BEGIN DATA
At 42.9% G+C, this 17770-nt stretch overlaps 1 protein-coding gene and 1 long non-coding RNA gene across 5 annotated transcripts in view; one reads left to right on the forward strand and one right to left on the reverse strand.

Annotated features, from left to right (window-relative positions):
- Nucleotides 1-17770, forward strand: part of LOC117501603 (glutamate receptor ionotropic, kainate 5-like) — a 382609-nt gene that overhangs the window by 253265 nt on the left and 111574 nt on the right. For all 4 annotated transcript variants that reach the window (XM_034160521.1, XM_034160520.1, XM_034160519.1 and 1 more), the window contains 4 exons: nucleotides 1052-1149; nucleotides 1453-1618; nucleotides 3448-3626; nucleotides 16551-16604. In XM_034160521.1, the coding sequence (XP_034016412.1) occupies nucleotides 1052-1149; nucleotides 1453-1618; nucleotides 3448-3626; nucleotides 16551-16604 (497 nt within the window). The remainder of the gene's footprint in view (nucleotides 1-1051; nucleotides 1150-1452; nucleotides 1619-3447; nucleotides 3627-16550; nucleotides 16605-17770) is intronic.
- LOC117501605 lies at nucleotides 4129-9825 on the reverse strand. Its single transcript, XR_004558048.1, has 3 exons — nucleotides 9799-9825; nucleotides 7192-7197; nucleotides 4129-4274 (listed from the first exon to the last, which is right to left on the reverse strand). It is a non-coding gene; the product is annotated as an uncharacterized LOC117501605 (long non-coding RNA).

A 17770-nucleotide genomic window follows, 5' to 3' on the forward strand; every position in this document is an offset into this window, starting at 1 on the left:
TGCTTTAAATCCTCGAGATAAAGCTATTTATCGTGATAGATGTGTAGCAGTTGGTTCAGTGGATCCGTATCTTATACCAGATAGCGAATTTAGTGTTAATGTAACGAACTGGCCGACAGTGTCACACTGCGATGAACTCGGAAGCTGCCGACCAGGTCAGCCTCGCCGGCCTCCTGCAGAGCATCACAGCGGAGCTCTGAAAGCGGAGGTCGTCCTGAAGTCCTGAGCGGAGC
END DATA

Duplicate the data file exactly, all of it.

At 42.9% G+C, this 17770-nt stretch overlaps 1 protein-coding gene and 1 long non-coding RNA gene across 5 annotated transcripts in view; one reads left to right on the forward strand and one right to left on the reverse strand.

Annotated features, from left to right (window-relative positions):
- Nucleotides 1-17770, forward strand: part of LOC117501603 (glutamate receptor ionotropic, kainate 5-like) — a 382609-nt gene that overhangs the window by 253265 nt on the left and 111574 nt on the right. For all 4 annotated transcript variants that reach the window (XM_034160521.1, XM_034160520.1, XM_034160519.1 and 1 more), the window contains 4 exons: nucleotides 1052-1149; nucleotides 1453-1618; nucleotides 3448-3626; nucleotides 16551-16604. In XM_034160521.1, the coding sequence (XP_034016412.1) occupies nucleotides 1052-1149; nucleotides 1453-1618; nucleotides 3448-3626; nucleotides 16551-16604 (497 nt within the window). The remainder of the gene's footprint in view (nucleotides 1-1051; nucleotides 1150-1452; nucleotides 1619-3447; nucleotides 3627-16550; nucleotides 16605-17770) is intronic.
- LOC117501605 lies at nucleotides 4129-9825 on the reverse strand. Its single transcript, XR_004558048.1, has 3 exons — nucleotides 9799-9825; nucleotides 7192-7197; nucleotides 4129-4274 (listed from the first exon to the last, which is right to left on the reverse strand). It is a non-coding gene; the product is annotated as an uncharacterized LOC117501605 (long non-coding RNA).

A 17770-nucleotide genomic window follows, 5' to 3' on the forward strand; every position in this document is an offset into this window, starting at 1 on the left:
TGCTTTAAATCCTCGAGATAAAGCTATTTATCGTGATAGATGTGTAGCAGTTGGTTCAGTGGATCCGTATCTTATACCAGATAGCGAATTTAGTGTTAATGTAACGAACTGGCCGACAGTGTCACACTGCGATGAACTCGGAAGCTGCCGACCAGGTCAGCCTCGCCGGCCTCCTGCAGAGCATCACAGCGGAGCTCTGAAAGCGGAGGTCGTCCTGAAGTCCTGAGCGGAGC